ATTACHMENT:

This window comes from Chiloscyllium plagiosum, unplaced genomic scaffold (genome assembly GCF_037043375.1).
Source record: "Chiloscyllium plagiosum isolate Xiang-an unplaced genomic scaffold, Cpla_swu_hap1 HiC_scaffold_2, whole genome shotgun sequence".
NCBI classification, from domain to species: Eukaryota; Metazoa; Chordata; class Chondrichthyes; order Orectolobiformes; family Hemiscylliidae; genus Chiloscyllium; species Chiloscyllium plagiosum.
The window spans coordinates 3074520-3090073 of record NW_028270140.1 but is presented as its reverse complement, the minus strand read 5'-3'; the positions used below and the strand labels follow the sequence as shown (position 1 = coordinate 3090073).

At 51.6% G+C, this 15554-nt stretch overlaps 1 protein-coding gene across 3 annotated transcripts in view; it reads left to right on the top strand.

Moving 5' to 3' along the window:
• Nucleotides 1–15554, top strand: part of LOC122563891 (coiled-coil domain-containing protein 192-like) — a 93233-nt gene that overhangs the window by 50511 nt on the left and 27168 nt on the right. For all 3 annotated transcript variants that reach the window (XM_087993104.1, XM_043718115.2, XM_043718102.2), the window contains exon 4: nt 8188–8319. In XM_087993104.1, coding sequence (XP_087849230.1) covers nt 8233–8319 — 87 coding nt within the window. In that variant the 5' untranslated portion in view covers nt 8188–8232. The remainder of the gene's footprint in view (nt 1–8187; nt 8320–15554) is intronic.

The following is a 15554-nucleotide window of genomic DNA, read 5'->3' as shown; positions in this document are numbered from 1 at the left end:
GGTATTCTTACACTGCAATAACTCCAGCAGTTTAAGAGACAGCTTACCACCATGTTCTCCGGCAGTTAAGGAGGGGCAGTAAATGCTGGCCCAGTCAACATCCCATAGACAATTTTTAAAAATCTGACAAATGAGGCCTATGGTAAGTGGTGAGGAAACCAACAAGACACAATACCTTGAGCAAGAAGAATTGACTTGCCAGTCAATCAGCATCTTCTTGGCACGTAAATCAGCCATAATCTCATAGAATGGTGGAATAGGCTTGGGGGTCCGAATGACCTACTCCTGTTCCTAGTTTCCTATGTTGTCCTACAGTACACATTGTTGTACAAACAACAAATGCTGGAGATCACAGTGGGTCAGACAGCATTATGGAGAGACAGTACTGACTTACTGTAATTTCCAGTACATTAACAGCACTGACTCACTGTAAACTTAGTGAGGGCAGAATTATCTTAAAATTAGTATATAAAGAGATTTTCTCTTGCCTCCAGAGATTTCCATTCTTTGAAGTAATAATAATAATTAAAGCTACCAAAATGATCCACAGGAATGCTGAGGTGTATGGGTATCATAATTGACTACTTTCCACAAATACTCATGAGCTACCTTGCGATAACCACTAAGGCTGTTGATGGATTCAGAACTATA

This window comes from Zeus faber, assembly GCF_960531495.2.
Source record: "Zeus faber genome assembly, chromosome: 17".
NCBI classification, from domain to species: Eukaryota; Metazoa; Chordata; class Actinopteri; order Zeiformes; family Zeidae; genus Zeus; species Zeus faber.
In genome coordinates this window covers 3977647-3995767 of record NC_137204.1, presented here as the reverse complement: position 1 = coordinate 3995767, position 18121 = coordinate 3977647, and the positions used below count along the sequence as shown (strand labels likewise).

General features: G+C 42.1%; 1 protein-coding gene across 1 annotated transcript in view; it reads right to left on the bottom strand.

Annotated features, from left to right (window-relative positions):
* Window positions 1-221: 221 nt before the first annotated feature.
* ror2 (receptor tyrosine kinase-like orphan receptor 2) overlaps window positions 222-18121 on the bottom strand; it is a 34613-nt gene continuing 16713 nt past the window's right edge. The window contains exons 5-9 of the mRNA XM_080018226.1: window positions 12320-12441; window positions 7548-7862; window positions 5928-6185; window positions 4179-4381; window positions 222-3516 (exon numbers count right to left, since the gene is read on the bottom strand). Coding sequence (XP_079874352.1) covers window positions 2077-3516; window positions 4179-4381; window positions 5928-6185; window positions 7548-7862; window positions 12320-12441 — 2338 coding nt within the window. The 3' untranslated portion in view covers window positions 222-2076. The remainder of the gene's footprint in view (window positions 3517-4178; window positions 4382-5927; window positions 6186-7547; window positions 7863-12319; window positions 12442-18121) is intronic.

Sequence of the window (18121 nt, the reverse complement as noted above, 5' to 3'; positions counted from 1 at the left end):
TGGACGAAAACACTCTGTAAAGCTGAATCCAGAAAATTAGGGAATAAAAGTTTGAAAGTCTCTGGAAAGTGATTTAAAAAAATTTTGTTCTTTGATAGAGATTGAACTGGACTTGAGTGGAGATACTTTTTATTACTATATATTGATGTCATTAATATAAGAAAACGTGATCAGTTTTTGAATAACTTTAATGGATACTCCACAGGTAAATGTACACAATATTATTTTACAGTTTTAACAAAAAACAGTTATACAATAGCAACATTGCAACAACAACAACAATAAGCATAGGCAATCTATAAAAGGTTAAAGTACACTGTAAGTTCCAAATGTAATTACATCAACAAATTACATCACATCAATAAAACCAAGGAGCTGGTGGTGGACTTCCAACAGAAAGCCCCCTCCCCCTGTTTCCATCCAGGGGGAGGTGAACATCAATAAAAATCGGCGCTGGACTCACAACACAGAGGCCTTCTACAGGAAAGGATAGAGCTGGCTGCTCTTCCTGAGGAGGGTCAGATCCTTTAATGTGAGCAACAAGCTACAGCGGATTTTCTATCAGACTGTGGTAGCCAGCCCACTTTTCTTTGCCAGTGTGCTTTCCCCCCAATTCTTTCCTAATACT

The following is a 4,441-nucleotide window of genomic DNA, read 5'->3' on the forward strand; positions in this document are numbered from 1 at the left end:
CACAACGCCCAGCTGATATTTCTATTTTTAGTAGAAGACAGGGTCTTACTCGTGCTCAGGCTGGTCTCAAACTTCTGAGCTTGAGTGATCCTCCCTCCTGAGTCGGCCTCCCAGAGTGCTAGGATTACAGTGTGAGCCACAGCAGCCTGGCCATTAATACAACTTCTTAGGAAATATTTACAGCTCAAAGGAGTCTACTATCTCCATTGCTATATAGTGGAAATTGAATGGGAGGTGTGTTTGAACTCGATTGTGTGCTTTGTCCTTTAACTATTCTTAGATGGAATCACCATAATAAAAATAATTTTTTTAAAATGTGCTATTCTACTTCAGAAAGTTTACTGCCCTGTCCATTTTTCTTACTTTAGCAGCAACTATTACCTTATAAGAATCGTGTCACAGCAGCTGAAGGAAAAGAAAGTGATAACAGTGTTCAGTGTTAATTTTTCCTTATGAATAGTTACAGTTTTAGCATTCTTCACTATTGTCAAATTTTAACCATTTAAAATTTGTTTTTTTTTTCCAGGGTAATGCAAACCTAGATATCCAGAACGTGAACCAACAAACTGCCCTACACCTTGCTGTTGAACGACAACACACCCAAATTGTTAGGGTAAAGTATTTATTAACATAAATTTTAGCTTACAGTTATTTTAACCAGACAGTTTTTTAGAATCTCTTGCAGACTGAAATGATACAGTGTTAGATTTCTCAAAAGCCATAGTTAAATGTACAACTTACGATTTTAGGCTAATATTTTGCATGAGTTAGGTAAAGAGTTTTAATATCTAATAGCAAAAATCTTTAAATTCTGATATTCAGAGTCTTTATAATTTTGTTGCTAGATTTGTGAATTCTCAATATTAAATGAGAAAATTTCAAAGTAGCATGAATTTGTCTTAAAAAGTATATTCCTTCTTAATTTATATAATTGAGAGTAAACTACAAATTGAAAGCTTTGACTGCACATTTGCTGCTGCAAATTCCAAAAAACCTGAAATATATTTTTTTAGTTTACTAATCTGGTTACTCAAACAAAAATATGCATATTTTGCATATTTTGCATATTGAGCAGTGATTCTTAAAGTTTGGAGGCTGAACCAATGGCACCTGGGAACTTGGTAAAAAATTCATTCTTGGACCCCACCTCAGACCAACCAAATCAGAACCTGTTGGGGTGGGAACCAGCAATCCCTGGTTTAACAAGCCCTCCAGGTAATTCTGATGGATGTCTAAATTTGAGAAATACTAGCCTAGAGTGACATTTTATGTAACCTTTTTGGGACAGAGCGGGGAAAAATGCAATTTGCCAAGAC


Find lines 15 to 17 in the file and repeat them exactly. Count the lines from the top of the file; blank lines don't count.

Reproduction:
Annotated features, from left to right (window-relative positions):
* Window positions 1-221: 221 nt before the first annotated feature.
* ror2 (receptor tyrosine kinase-like orphan receptor 2) overlaps window positions 222-18121 on the bottom strand; it is a 34613-nt gene continuing 16713 nt past the window's right edge. The window contains exons 5-9 of the mRNA XM_080018226.1: window positions 12320-12441; window positions 7548-7862; window positions 5928-6185; window positions 4179-4381; window positions 222-3516 (exon numbers count right to left, since the gene is read on the bottom strand). Coding sequence (XP_079874352.1) covers window positions 2077-3516; window positions 4179-4381; window positions 5928-6185; window positions 7548-7862; window positions 12320-12441 — 2338 coding nt within the window. The 3' untranslated portion in view covers window positions 222-2076. The remainder of the gene's footprint in view (window positions 3517-4178; window positions 4382-5927; window positions 6186-7547; window positions 7863-12319; window positions 12442-18121) is intronic.